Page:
- Nestle is buying a 68% stake in Oakland, California-based Blue Bottle Coffee for a reported $425 million, according to Bloomberg.
- The move could put Nestle in a position to compete with U.S. coffee giants Starbucks and Keurig Green Mountain.
- "My goal as CEO has been to secure a sustainable future for Blue Bottle Coffee that would enable it to flourish for many years to come," Blue Bottle CEO Bryan Meehan said in a statement. "I'm excited to work with Nestle to take a long-term approach to becoming a global leader in specialty coffee."
The Blue Bottle acquisition is a different direction for Nestle, but it isn't as odd as it might first appear. After all, Nestle is the world's largest coffee producer, with well-known brands including Nescafe and Nespresso.
Blue Bottle is known for its high-quality artisan coffees, which it brews on site. It also sells beans, and it operates stripped-down coffee bars in the Bay Area, Los Angeles, New York and now Tokyo. It has been on an expansion spree lately and, by the end of this year, plans to have almost doubled its locations from 29 last year to 55 this year.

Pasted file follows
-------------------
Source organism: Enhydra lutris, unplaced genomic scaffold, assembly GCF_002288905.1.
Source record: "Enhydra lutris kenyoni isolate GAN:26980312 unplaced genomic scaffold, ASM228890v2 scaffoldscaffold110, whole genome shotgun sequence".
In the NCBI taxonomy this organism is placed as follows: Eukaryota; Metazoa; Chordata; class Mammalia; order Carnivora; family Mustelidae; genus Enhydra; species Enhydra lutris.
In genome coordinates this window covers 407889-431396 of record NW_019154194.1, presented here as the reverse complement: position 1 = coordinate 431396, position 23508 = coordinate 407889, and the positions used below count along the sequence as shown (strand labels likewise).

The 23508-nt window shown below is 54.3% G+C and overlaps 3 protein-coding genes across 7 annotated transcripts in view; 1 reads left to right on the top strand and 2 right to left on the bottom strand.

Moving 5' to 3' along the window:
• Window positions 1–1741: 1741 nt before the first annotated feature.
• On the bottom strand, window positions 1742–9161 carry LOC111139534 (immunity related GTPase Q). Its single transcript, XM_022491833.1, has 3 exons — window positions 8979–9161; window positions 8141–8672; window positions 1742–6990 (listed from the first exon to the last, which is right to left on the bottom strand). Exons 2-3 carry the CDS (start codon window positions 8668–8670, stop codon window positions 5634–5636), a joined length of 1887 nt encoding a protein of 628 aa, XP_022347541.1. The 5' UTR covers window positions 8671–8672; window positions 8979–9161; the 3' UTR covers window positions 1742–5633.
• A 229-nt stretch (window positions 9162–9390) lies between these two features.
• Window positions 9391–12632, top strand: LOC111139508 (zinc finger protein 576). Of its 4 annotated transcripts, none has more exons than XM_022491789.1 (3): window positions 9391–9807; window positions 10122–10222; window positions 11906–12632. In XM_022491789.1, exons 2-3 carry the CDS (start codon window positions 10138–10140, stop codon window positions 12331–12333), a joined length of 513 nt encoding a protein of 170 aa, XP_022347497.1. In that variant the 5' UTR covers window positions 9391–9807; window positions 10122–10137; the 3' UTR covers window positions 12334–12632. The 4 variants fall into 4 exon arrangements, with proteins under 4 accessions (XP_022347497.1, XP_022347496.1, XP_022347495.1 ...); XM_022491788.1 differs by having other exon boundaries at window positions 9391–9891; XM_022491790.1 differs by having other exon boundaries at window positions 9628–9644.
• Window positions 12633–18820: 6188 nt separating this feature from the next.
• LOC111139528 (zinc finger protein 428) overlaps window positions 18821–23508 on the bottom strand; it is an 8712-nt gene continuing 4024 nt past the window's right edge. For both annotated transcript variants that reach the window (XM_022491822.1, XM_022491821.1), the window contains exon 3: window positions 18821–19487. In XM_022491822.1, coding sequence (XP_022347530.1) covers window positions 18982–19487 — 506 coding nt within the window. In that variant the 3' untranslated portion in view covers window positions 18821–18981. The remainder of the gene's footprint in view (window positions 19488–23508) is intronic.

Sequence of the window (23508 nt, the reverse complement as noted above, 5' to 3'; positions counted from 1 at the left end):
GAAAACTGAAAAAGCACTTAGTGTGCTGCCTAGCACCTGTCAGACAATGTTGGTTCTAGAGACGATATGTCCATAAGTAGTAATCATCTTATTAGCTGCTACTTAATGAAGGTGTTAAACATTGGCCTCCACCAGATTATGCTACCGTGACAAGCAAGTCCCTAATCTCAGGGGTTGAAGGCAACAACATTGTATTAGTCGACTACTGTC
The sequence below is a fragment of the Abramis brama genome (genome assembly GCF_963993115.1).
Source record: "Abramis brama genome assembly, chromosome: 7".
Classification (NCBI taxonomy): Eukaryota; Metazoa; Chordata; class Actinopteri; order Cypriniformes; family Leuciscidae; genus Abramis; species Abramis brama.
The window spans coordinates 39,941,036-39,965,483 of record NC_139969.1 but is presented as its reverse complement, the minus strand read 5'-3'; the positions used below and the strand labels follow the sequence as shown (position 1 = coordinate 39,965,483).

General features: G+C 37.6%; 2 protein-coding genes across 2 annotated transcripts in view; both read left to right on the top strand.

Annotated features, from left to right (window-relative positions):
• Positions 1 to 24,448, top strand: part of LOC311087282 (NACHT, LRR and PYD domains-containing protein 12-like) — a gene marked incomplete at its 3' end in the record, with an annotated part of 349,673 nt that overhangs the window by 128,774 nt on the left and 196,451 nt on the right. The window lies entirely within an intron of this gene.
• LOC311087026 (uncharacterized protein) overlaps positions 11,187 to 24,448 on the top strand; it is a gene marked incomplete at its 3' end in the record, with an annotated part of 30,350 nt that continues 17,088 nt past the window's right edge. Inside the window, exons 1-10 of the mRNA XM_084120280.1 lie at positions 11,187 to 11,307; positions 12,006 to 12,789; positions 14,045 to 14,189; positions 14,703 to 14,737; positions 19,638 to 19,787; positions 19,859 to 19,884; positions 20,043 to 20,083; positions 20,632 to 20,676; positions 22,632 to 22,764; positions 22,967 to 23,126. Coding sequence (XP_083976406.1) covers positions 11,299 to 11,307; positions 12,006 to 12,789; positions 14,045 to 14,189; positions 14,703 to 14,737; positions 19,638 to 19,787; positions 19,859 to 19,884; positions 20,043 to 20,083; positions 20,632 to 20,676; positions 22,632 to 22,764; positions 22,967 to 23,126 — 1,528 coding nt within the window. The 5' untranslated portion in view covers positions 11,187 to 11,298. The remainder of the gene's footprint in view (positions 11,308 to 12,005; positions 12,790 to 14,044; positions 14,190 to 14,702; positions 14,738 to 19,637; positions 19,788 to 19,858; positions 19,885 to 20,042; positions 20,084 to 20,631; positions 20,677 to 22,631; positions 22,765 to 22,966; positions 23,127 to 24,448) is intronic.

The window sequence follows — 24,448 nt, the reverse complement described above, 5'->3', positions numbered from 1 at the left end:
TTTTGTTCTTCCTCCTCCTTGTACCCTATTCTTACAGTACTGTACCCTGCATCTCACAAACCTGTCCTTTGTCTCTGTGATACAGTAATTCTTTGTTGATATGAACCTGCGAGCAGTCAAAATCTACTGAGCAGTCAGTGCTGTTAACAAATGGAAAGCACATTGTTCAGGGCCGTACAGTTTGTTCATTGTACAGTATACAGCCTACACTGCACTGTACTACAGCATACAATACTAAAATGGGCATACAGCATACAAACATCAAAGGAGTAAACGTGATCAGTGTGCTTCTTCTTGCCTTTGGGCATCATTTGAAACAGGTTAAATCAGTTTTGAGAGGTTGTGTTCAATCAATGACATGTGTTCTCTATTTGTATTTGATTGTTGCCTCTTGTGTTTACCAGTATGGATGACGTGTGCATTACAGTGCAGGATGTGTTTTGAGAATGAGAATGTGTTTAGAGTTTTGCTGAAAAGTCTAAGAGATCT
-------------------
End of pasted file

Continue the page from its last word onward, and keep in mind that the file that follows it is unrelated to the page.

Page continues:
Blue Bottle founder James Freeman reportedly raised about $120 million from some deep pockets connected with Google, Instagram and Twitter. He also attracted an investment from actor Jared Leto, musician Bono and pro skater Tony Hawk. They are all presumably scheduled for a big payday, courtesy of Nestle.
Other corporate investors are snapping up so-called "third wave" coffee companies that started small and grew. They include JAB Holdings, which purchased Keurig Green Mountain, Peet's Coffee and Stumptown Coffee Roasters.
The reason: there's a lot of potential profit. The growth rate in U.S. coffee consumption was nearly 8% during 2015-2016, and the retail value of the U.S. coffee market was estimated at $48 billion in 2015, with specialty coffee shops making up more than half the value share.
This is the fourth deal made so far this year by Nestle CEO Ulf Mark Schneider, a former health-care executive who is trying to shore up lagging sales targets, sell the company's U.S. confectionery business, and fend off pressure from activist investor Third Point. Just last week, Nestle USA acquired Sweet Earth, a plant-based foods manufacturer based in California with nearly 50 products, including Harmless Ham and Benevolent Bacon.
The U.S. hedge fund bought a $3.5-billion stake in Nestle earlier this year and wants to push the traditionally staid Swiss company in some new directions and institute some balance sheet improvements. Having Blue Bottle integrated into the company and in a position to go head-to-head with Starbucks and/or Keurig Green Mountain might be one way Schneider can make that happen.